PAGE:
BATH, Maine — Bath Iron Works has secured a $21 million contract to perform preliminary design work for the next generation of offshore patrol cutters, the Coast Guard announced Tuesday.

Bath Iron Works, Bollinger Shipyards in Lockport, La., and Eastern Shipbuilding Group in Panama City, Fla., will compete for a contract to build the cutters.

A Coast Guard request for proposals to design and build the cutters drew submissions from eight shipyards, and that field was narrowed to five in September.

“With its skilled workforce and an outstanding record of designing, building, and providing superior life-cycle support for ships, Bath Iron Works is uniquely positioned to build vessels like the Coast Guard’s Offshore Patrol Cutters,” U.S. Sens. Susan Collins and Angus King said in a joint statement. “The Offshore Patrol Cutter would not only be an excellent fit for BIW, but it would also create good jobs and be a substantial boost to Maine’s economy. We are delighted that BIW has been selected to move forward in the Coast Guard’s contract process.”

A call to Bath Iron Works for comment was not immediately returned on Tuesday.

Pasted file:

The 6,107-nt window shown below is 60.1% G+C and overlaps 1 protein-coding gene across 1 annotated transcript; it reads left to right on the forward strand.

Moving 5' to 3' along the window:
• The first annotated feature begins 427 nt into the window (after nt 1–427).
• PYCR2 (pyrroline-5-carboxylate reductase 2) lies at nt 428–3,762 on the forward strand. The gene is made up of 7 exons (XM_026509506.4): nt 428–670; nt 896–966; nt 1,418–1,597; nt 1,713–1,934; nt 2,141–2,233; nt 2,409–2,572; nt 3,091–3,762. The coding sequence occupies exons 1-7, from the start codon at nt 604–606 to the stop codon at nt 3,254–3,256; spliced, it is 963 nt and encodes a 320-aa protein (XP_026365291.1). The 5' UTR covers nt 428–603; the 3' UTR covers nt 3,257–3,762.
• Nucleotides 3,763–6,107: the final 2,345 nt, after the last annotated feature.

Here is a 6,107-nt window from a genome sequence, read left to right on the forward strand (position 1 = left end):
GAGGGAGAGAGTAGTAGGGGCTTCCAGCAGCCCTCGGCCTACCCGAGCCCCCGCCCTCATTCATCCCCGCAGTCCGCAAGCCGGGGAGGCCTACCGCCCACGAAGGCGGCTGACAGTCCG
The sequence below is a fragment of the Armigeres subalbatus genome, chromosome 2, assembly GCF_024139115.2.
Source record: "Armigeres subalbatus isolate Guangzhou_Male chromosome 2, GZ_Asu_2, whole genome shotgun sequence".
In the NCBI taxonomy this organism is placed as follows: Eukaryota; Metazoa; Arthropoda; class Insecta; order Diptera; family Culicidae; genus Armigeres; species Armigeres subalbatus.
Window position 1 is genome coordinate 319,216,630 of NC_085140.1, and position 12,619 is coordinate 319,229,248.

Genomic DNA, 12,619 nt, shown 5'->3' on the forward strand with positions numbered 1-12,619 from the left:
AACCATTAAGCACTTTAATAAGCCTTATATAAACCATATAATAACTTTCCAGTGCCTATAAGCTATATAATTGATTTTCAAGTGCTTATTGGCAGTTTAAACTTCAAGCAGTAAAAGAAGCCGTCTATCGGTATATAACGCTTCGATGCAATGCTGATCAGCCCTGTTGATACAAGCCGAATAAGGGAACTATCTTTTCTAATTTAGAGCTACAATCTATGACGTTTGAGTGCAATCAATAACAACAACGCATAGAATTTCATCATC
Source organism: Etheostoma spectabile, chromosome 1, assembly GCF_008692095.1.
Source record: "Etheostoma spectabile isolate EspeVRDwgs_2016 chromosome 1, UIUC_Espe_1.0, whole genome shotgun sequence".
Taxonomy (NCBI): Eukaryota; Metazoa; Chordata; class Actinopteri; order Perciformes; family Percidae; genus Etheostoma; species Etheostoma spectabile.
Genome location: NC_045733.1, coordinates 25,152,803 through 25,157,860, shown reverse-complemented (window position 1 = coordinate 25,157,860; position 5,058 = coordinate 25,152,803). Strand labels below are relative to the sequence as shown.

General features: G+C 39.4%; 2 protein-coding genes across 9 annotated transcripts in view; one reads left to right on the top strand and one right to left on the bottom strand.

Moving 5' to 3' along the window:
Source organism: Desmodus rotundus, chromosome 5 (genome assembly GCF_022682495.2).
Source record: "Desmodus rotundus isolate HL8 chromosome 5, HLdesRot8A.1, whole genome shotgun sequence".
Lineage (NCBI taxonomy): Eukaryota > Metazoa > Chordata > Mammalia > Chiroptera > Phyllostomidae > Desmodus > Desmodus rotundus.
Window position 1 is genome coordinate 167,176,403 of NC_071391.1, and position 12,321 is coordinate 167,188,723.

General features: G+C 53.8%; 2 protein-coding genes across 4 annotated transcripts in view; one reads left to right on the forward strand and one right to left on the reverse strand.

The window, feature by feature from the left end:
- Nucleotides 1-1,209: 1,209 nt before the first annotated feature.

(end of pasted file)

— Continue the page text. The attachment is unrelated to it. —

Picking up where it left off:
Construction on the cutters is scheduled to begin in fiscal year 2017.

The new cutters are designed to “replace the aging fleet of 210-foot and 270-foot Medium Endurance Cutters, which are becoming increasingly expensive to maintain and operate and are, in many respects, technologically obsolete,” according to the Coast Guard’s website.

The new, “next-generation” cutters reportedly will feature “increased range and endurance, more powerful weapons, a larger flight deck, and improved command, control, communications, computers, intelligence, surveillance and reconnaissance … equipment.”

BIW builds destroyers for the U.S. Navy. The shipyard hasn’t built a vessel for the Coast Guard since the 1930s, although in recent years it has explored that possibility. In late 2008, the Bollinger Shipyard edged out BIW in a competition for new Coast Guard cutter contracts worth up to $1.5 billion.